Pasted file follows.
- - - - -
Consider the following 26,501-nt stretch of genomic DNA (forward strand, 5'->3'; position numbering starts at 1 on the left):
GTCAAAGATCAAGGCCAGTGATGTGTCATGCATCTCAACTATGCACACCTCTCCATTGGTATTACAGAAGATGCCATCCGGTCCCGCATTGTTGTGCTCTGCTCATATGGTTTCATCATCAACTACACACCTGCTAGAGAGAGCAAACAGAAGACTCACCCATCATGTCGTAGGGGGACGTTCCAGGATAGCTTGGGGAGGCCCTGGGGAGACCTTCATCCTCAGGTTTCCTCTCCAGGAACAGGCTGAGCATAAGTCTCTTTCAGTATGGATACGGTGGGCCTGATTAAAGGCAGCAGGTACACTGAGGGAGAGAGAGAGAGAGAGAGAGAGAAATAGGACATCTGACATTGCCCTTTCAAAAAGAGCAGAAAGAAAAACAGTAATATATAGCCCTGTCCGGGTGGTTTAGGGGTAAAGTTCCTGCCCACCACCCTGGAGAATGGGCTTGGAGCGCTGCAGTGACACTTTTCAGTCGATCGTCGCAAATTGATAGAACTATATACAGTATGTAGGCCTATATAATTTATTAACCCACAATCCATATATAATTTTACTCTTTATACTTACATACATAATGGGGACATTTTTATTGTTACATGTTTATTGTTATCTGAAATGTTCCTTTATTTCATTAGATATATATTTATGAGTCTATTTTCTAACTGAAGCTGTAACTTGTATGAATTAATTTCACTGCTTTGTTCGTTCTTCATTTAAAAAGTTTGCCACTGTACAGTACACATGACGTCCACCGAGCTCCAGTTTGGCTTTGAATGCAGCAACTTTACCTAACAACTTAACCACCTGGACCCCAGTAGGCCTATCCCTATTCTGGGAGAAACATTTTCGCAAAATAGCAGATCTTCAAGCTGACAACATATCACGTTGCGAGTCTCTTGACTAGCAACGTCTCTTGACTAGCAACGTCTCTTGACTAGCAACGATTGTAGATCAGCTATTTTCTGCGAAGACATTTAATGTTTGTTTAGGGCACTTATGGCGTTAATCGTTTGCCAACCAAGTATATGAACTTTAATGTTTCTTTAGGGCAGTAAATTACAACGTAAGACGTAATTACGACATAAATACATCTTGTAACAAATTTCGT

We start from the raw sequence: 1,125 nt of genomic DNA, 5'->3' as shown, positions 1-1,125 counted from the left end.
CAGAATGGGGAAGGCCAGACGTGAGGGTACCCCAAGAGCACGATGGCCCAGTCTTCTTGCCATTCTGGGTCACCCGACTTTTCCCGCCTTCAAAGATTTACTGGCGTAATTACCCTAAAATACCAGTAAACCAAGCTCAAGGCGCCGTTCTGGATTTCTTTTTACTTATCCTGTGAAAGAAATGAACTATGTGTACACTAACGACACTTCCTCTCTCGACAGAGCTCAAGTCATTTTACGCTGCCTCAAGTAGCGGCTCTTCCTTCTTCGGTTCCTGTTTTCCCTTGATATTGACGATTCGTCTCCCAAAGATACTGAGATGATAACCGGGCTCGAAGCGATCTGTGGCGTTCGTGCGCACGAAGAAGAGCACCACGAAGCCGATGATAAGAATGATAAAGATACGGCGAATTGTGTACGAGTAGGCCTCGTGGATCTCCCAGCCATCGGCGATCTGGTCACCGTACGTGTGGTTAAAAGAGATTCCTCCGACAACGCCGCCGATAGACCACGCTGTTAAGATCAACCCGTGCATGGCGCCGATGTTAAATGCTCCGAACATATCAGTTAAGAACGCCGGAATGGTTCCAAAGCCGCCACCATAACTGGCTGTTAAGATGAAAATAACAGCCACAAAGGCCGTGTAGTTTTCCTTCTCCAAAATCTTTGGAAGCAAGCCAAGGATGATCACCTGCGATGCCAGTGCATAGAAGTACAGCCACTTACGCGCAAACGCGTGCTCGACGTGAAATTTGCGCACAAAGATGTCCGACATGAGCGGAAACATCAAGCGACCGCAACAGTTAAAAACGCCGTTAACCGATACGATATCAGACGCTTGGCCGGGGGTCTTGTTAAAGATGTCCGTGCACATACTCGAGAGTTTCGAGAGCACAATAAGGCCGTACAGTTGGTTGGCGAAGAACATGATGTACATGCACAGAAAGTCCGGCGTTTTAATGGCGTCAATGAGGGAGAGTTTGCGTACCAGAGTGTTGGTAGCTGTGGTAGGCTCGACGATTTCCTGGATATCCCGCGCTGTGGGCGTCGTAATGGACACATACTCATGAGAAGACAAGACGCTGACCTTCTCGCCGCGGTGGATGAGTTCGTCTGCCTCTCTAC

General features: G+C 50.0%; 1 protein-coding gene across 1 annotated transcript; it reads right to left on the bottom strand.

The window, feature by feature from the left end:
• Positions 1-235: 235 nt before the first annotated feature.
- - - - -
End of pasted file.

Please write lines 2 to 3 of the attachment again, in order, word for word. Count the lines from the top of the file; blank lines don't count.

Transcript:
GTCAAAGATCAAGGCCAGTGATGTGTCATGCATCTCAACTATGCACACCTCTCCATTGGTATTACAGAAGATGCCATCCGGTCCCGCATTGTTGTGCTCTGCTCATATGGTTTCATCATCAACTACACACCTGCTAGAGAGAGCAAACAGAAGACTCACCCATCATGTCGTAGGGGGACGTTCCAGGATAGCTTGGGGAGGCCCTGGGGAGACCTTCATCCTCAGGTTTCCTCTCCAGGAACAGGCTGAGCATAAGTCTCTTTCAGTATGGATACGGTGGGCCTGATTAAAGGCAGCAGGTACACTGAGGGAGAGAGAGAGAGAGAGAGAGAGAAATAGGACATCTGACATTGCCCTTTCAAAAAGAGCAGAAAGAAAAACAGTAATATATAGCCCTGTCCGGGTGGTTTAGGGGTAAAGTTCCTGCCCACCACCCTGGAGAATGGGCTTGGAGCGCTGCAGTGACACTTTTCAGTCGATCGTCGCAAATTGATAGAACTATATACAGTATGTAGGCCTATATAATTTATTAACCCACAATCCATATATAATTTTACTCTTTATACTTACATACATAATGGGGACATTTTTATTGTTACATGTTTATTGTTATCTGAAATGTTCCTTTATTTCATTAGATATATATTTATGAGTCTATTTTCTAACTGAAGCTGTAACTTGTATGAATTAATTTCACTGCTTTGTTCGTTCTTCATTTAAAAAGTTTGCCACTGTACAGTACACATGACGTCCACCGAGCTCCAGTTTGGCTTTGAATGCAGCAACTTTACCTAACAACTTAACCACCTGGACCCCAGTAGGCCTATCCCTATTCTGGGAGAAACATTTTCGCAAAATAGCAGATCTTCAAGCTGACAACATATCACGTTGCGAGTCTCTTGACTAGCAACGTCTCTTGACTAGCAACGTCTCTTGACTAGCAACGATTGTAGATCAGCTATTTTCTGCGAAGACATTTAATGTTTGTTTAGGGCACTTATGGCGTTAATCGTTTGCCAACCAAGTATATGAACTTTAATGTTTCTTTAGGGCAGTAAATTACAACGTAAGACGTAATTACGACATAAATACATCTTGTAACAAATTTCGT

We start from the raw sequence: 1,125 nt of genomic DNA, 5'->3' as shown, positions 1-1,125 counted from the left end.